Cultural

Being Outmaneuvered: McCain's Open Flank

Positioning is complicated. You have to take into consideration the shape of the ground and the positions of others: who is at your side, who is above you, behind you and so on. Without studying Sun Tzu's strategy, very few people have a sense for what is involved. As someone who should know Sun Tzu's strategy, McCain should be concerned about moving so far to the center that he leaves his flank to the right exposed. This problem is highlighted by Bob Barr joining the race on the Libertarian right.

Individualism and Positioning: The War Against Babies

Strategy starts with the idea that every single person on earth has a unique position and a unique set of goals. It teaches that we can work together when we share a mission, but it is our individual uniqueness and our individual human creativity that makes progress possible in an infinite number of predictable directions. This is the most magical aspect of Sun Tzu's Sun Tzu's strategy and the deep, vibrant heart of its power. It is also why those who believe in Sun Tzu's strategy must reject the idea that any elite can know what is best for other people.

Every Meeting Changes Positions

The value of thinking in terms of advancing positions is that it allows you to easily clarify complicated question . For example, Sun Tzu taught that every meeting between opponents (even meetings that didn't result in conflict) changed their relative positions. So you avoid meetings that will damage your position and encourage meeting that will help your position. Simple. Right?

War, Diplomacy, Aggression, and Defense

There is a difference between the controlled spaces within organizations and the chaotic regions between them. For both businesses and states, systems that work within do not work without. Living within a society of laws, we mistakenly think that people can always come to agreements without the use of force. But Sun Tzu's strategy teaches that agreement is impossible outside of a framework of shared values and goals. At the very least, opponents must share our fear of loss. This is why Fredrick the Great said, "Diplomacy without arms is like music without instruments."

Problems into Opportunities: Obama's Opportunity

Sun Tzu's strategy teaches that all problems are secretly opportunities in disguise. Converting a problem to an opportunity requires the process of "reversal," which means turning a situation upside down and backwards, looking for the opportunity. This is a confusing idea for most people, but we have a good example. Let us look at Obama's problem with Rev. Wright. Since the problem is about Obama's past beliefs and associations, Obama needs to reverse it and make it about his future actions and associations.

Human Progress

Sun Tzu's strategy teaches that progress is always possible and that we are more likely to have to adapt to change from progress than from failure. On the radio and at public events, I hear from people who are certain that things have never been so bad. As a response, I plan to memorize this paragraph from a recent George Will column:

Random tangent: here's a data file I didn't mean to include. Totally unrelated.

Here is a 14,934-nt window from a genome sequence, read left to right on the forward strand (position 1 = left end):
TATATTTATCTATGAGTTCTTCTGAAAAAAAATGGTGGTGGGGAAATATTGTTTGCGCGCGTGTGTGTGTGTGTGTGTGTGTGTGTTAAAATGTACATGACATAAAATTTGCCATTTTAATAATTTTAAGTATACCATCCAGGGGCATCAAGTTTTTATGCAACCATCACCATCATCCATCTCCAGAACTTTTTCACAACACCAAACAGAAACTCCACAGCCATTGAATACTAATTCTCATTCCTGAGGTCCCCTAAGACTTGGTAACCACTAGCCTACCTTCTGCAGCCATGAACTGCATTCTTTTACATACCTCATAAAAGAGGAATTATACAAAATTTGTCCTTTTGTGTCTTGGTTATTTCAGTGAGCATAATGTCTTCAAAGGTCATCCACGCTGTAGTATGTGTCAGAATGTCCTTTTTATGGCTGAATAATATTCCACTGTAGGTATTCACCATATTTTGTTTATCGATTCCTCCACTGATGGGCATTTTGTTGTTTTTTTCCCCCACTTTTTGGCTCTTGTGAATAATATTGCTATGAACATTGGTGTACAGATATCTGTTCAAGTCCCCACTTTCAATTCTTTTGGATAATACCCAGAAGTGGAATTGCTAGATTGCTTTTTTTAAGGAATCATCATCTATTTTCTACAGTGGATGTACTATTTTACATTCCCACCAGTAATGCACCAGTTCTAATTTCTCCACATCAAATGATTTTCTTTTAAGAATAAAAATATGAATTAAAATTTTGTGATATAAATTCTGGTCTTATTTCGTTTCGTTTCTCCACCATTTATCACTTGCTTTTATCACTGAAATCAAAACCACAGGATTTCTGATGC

Avoiding Dangerous Position

We all know the old adage, "Look before you leap." When looking at new potential strategic positions, Sun Tzu's strategy evaluates three dimensions called distances, obstacles, and dangers. The "dangers" dimension consists of positions that get you stuck. This means that getting out of them is difficult or dangerous. The only time to avoid a dangerous position is before you get into it, but danger is often difficult to foresee.

Unhappiness From the News and Getting a Perspective

I went for a haircut today and had an interesting discussion with the person cutting my hair. She was unhappy and frightened. Why? It came down to the fact that she watched CNN. She had a perfectly good life, a good husband, a job, no financial real worries, but she was certain she was worse off than any previous generation of human with global warming, the economy, the war in Iraq, and a million other things that were not a part of her life, but on television. I explained to her that the news media makes their money by scaring people and that she had to factor that in.

The Illusion of Control

Occasionally I get email from those who express the firm belief that the world is controlled by some menacing force, but Sun Tzu’s work was suppressed in China to maintain the illusion that life is or can be controlled in this sense. The Chinese emperors and many governments today don’t want their people to realize that, no matter what our position, we can rise or fall in the world by our own actions. Sun Tzu's strategy teaches that we have no control over the larger environment but that we can adapt to it and use it to reach our personal goals.

Do-or-Die Responses: Clinton in Texas

Most people don't realize that when they are in the final, most desperate stage of a showdown, what Sun Tzu called "deadly" or what we call "do-or-die" situations, they have choices that are not normally available. In this situation, you can take positions that would be foolish in less challenging situations. Since the alternative is failure (or death), you get more freedom in terms of being creative. What would normally be risky isn't that risky any more.

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